media is the directory where non-CSS/JS assets are emitted, you can check that with the console output.


Since the previous option requires a lot of extra code, we can use a new helper provided by Webpacker:

image_pack_tag 'cat.jpg'

This way, the usage is more similar to what we are used to, Webpack will take care of the path and the digest.

Handling Fonts

Webpack can already handle all the common font formats we may need (otf, ttf, woff, woff2, svg, etc). We will put all the font files at app/assets/fonts.

For fonts, we don't need to import them in our JS file, we can simply reference the files in a SCSS file and Webpack will compile them.

// app/assets/stylesheets/fonts.scss

@font-face {
  font-family: "custom-font";
  src: url("../fonts/custom-font.eot");
  src: url("../fonts/custom-font.eot?#iefix") format("embedded-opentype"), url("../fonts/custom-font.ttf")
      format("truetype"), url("../fonts/custom-font.woff") format("woff"), url("../fonts/custom-font.svg#custom-font")
  font-weight: normal;
  font-style: normal;

Then we need to import the fonts CSS in our application.scss file:

// app/assets/stylesheets/application.scss
@import "./fonts.scss";

body {
  background-color: blue;

Now we can check the logs to be sure fonts were emitted:

[Webpacker] Hash: 00125bacb545dee275b9
Version: webpack 4.46.0
Time: 653ms
Built at: 02/07/2021 12:50:33
                                                        Asset       Size       Chunks                         Chunk Names
                                 css/application-9035a31a.css  718 bytes  application  [emitted] [immutable]  application
                             css/application-9035a31a.css.map  753 bytes  application  [emitted] [dev]        application
                       js/application-cae07e31f98e2d40328d.js    128 KiB  application  [emitted] [immutable]  application
                   js/application-cae07e31f98e2d40328d.js.map    141 KiB  application  [emitted] [dev]        application
                                                manifest.json   1.22 KiB               [emitted]              
 media/fonts/custom-font-3053c3c3bde7275a0023f883df3c257e.eot   19.8 KiB               [emitted]              
 media/fonts/custom-font-62822c524e9c9ff8e89893ed331a2527.svg   61.4 KiB               [emitted]              
media/fonts/custom-font-cfe66074982da095bcf581f8e37b7c85.woff   22.7 KiB               [emitted]              
 media/fonts/custom-font-e8c2d03a186a219dd552978db4371ccc.ttf   40.3 KiB               [emitted]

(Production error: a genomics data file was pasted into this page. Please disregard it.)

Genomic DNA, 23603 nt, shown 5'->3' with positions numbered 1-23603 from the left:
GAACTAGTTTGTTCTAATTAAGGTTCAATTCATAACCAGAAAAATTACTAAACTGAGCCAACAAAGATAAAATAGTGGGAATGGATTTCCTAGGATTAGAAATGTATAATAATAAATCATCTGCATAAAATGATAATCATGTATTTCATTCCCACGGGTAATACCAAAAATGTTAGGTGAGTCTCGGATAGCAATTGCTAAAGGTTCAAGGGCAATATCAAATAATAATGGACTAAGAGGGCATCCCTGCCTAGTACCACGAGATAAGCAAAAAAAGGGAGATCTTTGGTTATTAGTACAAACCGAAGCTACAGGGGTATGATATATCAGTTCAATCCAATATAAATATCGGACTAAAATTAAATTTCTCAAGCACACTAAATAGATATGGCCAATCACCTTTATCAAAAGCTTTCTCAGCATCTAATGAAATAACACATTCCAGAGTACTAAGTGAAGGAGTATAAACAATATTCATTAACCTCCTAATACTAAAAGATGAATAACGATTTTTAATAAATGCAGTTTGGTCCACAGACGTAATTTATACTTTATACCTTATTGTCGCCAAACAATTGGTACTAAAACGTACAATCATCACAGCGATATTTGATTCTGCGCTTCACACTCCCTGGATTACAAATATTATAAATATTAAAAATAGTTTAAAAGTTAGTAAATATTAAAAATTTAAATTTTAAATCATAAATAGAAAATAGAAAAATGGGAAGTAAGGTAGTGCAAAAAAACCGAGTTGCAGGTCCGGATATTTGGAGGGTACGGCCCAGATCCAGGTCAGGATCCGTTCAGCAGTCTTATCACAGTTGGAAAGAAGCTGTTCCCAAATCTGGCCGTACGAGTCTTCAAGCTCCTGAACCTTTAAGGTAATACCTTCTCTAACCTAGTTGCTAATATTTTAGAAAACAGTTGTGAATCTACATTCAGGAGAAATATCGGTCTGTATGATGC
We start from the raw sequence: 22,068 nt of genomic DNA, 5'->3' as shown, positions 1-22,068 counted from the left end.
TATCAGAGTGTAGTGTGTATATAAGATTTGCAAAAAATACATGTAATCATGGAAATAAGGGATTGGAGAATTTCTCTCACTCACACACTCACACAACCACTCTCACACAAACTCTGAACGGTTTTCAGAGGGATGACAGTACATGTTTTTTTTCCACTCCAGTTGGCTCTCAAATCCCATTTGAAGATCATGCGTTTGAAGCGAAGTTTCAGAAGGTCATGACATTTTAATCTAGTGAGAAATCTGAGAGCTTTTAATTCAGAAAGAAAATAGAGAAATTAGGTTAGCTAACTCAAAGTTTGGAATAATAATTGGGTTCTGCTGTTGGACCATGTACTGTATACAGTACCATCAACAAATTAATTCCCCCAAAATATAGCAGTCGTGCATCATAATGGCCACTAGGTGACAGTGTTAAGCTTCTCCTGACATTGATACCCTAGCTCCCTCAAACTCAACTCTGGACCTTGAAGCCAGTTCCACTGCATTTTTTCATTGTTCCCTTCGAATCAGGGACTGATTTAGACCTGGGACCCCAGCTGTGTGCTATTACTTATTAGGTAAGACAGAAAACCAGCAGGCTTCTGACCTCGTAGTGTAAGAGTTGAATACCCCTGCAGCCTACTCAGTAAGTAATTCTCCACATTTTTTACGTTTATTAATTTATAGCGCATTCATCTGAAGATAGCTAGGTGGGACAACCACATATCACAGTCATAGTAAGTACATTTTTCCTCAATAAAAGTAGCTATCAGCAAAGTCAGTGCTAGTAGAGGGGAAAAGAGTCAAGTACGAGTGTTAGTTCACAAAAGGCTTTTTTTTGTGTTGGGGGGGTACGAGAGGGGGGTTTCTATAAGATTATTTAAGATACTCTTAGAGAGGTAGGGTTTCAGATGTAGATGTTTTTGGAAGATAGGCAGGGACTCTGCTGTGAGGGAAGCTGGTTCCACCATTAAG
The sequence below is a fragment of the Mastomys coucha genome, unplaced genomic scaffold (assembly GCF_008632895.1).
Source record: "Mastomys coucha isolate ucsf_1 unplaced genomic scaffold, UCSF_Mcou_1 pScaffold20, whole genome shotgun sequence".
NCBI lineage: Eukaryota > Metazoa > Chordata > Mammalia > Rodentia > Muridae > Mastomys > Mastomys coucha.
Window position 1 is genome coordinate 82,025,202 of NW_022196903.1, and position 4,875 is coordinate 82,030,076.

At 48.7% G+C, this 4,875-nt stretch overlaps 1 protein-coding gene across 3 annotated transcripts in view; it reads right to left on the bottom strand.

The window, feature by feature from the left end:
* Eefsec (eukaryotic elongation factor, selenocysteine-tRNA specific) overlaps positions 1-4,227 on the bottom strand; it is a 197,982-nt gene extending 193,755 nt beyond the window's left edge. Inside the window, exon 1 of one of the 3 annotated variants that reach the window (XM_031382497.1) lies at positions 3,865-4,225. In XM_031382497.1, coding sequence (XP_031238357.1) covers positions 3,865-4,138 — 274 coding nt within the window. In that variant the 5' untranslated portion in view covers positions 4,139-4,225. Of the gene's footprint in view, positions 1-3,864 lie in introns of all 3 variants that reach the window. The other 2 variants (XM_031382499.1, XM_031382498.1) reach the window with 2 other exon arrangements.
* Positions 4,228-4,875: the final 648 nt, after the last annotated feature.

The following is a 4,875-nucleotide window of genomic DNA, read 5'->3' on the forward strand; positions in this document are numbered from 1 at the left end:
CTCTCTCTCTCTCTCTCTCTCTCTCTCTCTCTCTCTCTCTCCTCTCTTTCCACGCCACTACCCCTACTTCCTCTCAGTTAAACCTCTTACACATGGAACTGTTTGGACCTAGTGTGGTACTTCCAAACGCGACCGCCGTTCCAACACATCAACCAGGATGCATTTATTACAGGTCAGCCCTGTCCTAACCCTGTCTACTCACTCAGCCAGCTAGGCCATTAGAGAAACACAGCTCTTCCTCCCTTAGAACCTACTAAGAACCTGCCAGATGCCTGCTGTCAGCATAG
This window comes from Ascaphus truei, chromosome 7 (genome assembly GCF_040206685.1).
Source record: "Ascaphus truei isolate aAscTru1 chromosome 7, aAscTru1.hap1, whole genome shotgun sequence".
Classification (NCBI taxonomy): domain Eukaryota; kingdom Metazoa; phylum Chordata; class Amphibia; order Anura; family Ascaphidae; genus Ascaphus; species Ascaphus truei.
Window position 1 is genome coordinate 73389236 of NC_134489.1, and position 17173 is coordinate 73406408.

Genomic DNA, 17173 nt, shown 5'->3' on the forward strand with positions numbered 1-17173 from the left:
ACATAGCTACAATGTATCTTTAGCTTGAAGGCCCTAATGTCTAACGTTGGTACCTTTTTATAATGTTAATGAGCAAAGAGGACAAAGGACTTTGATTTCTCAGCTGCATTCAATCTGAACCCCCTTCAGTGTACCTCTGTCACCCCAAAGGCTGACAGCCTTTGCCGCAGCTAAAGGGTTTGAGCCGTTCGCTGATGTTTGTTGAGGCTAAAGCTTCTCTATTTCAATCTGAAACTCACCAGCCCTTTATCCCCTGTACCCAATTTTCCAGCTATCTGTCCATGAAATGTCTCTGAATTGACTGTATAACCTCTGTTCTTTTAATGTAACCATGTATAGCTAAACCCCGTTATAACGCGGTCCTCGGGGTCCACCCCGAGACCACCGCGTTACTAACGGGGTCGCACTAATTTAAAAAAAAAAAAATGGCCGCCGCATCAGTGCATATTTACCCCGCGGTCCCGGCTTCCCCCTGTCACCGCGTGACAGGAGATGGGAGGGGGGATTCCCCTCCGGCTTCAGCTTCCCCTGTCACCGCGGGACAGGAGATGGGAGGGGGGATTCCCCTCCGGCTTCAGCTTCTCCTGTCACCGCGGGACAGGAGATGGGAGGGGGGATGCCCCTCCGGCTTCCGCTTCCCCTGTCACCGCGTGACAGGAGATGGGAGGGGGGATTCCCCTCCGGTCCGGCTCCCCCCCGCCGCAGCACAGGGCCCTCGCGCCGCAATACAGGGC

media/images/cat-106e150392be77f57358d16ef3678a35.jpg    732 KiB               [emitted]

Handling Videos

Handling videos is similar to handling images, though Webpacker does not provide a shorter video_pack_tag to replace video_tag like it does for images.

In order to handle videos, we need to:

  • add the videos at app/assets/videos (for example, let's call it video.mp4)
  • add the extensions we want in the config/webpacker.yml file
  • import a directory that contains the videos in the app/assets/packs/application.js file (like we did for images)
  • use the video_tag combined with asset_pack_path to get the correct file name
// app/assets/packs/application.js

require.context("../videos", true);
video_tag asset_pack_path('media/videos/video.mp4')

Live Reloading

Now that all our assets are handled by Webpack, the live reloading feature is more powerful: it will also reload our page when it detects CSS or images changes for example.

To enable live reloading, we need to start the webpack-dev-server along with the Rails server. We have to run ./bin/webpack-dev-server in one terminal and rails s in another. After reloading the page, if you change any asset, your page will be reloaded automatically.


With these changes, we can use Webpack to handle all the assets and, at the same time, keep a familiar file structure with assets organized by type inside app/assets with the only difference of using packs to tell Webpack which files to emit instead of an initializer to configure Sprockets.

We can now use Node modules that provide different assets easily without having to adapt them to Sprockets' conventions (most packages will give you instructions to use them with Webpack).

It allows us to use a JavaScript library like ReactJS or Vue.js and import assets inside the components when needed and also use them with Rails helpers.

We also have access to Webpack plugins to add more processing during compilation. Some examples:

Finally, the live reload feature can speed up your development if you need to do many asset changes.

Should you migrate your app to handle all the assets using Webpack? As always, it depends on your requirements and how familiar and comfortable your team is with Webpack. You can read more in the previous blog posts to see a comparison with Sprockets and some tips to help you do the transition.

You can check a sample Rails application applying this guide here.